That’s a Defense?

Senator George Allen has a notoriously dubious history, one that pretty strongly suggests that he’s some kind of racist. Given that history, what is one to make of his explanation for yesterday’s antics?

You can see the film of Sen. Allen making at least a xenophobic if not racist comment about an aide to Democratic challenger Jim Webb — the clip is embedded in the Washington Post’s description of the gaffe, Allen Quip Provokes Outrage, Apology. S.R. Sidarth, a volunteer with the Webb campaign, was dogging the Allen campaign when Sen. Allen called the him a “macaca” — presumably a derogatory reference to either his dark skin or his Indian ancestry.

OK. That’s pretty dumb. On camera. But what really caught my eye was how the Allen campaign reacted to reporters’ questions.

Step one: “Allen’s campaign manager dismissed the issue with an expletive and insisted the senator has “nothing to apologize for.”

Step two: when it becomes clear this isn’t going away. Issue a statement described as an apology:

“Not many people in southwest Virginia would think it is derogatory,” Griffith said. “I didn’t have a clue what it meant, and I doubt Allen did, either.”

That’s right — one of the names often mentioned as a leading right-wing presidential candidate is explaining away his offensive remarks by saying he goes around giving public speeches saying stuff he doesn’t “have a clue what it meant.” (The other part, suggesting that people in a part of the state not noted for progressive racial views wouldn’t have a problem isn’t exactly an apology either.)

George Allen not only admits he doesn’t have a clue, he admits he says stuff he doesn’t understand.

Nah. Looks to me that the George Allen of old — the guy who used to affect a racist redneck persona, the guy who kept not just a Confederate flag but a noose in his office — got down to southern Va. and let down his hair. He relaxed among the good ol’ boys — Mr. Sidarth was the only dark face in the crowd — and let it rip.

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4 Responses to That’s a Defense?

  1. Joe says:

    If George Allen, Jr., was anything like his father, he would be smart enough to suppress his racist thoughts and tendencies. George Allen, Sr., would not have been a winning college and NFL football coach in the 50’s, 60’s, and 70’s with those racist attitudes. I hope that the voters of Virginia put that asshole George, jr., out of his misery and send him permanently home to his rocking chair next to Strom Thurmond.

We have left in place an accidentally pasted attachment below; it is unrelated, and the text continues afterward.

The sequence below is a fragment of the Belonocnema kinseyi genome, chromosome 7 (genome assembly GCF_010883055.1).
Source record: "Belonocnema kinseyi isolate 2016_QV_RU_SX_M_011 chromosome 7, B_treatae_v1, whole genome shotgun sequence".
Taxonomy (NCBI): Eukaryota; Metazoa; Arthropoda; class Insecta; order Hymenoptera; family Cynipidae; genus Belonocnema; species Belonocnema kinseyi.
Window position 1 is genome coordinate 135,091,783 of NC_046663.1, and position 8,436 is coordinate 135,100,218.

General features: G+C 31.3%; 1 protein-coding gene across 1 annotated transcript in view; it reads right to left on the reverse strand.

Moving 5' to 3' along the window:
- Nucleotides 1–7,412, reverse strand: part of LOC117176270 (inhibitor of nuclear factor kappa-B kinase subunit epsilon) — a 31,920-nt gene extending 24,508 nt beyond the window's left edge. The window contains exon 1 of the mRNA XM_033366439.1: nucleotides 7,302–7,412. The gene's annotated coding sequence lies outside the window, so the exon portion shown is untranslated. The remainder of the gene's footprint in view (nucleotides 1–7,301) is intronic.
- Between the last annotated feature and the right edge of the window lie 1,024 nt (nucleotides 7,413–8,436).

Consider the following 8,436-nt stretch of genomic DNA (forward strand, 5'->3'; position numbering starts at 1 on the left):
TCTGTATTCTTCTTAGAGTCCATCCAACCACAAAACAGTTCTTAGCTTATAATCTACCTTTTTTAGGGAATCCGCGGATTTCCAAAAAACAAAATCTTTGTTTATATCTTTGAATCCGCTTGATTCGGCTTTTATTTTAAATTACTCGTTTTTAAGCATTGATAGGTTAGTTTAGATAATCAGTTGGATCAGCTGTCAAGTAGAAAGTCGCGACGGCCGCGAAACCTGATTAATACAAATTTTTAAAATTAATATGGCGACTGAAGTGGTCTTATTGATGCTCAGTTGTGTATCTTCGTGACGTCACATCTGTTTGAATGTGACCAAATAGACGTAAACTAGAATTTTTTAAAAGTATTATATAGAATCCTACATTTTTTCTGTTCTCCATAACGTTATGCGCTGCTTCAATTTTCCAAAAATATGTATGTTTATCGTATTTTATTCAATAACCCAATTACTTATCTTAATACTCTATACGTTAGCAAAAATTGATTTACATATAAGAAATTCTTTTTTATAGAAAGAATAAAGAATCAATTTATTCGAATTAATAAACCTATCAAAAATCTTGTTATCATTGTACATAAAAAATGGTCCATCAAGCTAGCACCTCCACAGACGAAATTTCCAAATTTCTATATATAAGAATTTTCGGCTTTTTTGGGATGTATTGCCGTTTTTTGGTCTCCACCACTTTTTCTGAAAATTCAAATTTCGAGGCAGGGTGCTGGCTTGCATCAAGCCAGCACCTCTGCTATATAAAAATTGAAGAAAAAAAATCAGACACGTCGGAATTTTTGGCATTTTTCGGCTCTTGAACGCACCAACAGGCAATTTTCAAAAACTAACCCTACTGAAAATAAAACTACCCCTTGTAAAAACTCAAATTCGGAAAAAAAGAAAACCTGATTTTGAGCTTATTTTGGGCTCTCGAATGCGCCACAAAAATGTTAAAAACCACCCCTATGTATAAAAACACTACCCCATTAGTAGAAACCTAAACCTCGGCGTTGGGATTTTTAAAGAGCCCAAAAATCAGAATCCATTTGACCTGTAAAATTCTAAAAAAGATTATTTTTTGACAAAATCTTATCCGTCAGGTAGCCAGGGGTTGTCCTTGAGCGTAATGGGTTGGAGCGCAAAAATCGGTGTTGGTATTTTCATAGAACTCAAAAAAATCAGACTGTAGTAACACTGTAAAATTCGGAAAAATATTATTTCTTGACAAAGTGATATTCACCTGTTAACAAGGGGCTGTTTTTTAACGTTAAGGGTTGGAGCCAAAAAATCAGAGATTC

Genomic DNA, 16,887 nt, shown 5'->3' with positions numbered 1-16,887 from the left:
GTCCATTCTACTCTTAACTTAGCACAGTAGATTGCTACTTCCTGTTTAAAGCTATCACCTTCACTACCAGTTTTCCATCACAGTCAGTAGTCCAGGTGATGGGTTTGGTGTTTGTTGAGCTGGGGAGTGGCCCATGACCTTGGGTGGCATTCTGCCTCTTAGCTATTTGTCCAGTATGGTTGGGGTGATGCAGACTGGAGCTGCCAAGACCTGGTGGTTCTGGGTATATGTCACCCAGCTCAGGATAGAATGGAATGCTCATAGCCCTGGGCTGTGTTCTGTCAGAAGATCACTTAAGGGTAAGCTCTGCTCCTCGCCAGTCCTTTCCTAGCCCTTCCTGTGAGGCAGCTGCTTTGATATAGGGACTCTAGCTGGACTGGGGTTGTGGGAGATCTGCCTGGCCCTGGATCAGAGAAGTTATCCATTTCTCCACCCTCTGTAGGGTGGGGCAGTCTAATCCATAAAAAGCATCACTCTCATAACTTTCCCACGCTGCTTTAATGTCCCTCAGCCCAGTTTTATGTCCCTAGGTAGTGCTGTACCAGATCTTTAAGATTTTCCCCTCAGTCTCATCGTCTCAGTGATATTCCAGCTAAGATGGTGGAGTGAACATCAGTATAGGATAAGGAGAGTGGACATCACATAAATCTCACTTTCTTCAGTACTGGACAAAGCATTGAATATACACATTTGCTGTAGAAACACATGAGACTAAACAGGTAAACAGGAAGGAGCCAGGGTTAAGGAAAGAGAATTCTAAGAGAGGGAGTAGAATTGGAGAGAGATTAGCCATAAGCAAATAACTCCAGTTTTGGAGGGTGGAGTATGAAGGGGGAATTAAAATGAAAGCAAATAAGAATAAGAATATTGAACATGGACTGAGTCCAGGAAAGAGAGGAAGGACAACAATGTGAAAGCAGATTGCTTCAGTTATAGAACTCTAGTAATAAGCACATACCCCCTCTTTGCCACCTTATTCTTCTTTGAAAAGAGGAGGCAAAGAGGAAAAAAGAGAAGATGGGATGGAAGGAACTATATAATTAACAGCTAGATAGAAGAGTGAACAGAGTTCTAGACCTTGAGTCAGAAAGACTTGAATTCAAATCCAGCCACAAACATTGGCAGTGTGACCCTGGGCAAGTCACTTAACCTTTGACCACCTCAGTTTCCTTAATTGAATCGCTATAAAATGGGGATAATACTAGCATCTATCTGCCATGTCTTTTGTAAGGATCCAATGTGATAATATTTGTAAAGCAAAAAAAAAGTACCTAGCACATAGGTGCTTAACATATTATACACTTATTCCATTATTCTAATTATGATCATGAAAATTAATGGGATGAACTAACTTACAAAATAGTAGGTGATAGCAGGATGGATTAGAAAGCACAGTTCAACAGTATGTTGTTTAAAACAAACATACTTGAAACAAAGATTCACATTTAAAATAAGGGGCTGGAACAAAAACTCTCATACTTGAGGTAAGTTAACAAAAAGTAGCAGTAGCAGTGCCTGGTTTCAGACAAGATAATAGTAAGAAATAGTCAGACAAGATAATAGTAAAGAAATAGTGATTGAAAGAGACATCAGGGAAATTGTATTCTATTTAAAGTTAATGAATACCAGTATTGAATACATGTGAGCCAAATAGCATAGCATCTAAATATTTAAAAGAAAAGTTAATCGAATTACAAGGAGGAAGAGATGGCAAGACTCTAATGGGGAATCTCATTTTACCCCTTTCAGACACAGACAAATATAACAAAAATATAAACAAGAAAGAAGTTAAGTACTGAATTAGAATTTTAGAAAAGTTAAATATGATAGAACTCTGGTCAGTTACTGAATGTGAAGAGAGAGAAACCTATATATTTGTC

P.S. I also hear that George, jr., was a lousy quarterback at UVA.

  2. ed says:

    whoo! strong stuff indeed! i can only imagine what the furor might be if allen had been in……oh, i dunno…..the KKK or something.

    wouldn’t THAT be a national scandal? a senator who was an active member of the KKK?? can you imagine the OUTCRY, especially from the left? thankfully, though, there are NO senators who’ve ever been klan members, much less held a senior leadership role with them.

    hold on……wait a second!!

  3. Mojo says:

    I see ed’s point. Somebody who was a racist sixty years ago, even though they’ve repudiated that position and have shown for decades through word and deed that they no longer hold those views, is much worse than somebody who’s currently a racist and continues to live in denial. I can tell by the little (R) and (D) after their names.

  4. ed says:

    yeah, those little “r”‘s & “d”‘s are a handy guide, aren’t they? it’s real simple: if the “r” guy makes a bad joke, he’s immediately identified as a hardcore crossburning racist hater. “r” for “Racist”, i guess.

    whereas the “d” guy, even though he can be proven to have been a MEMBER of a hardcore crossburning racist organization, is forgiven because he….you know…..said he was “kind of sorry”. “d” for “Doesn’t count”?

    and why was the mississippi senator being blasted by dems again? even though he too said he was “kind of sorry”for his long-ago racial indiscretions, just like the other guy? wouldn’t have anything to do with that little “r” by his name, would it?

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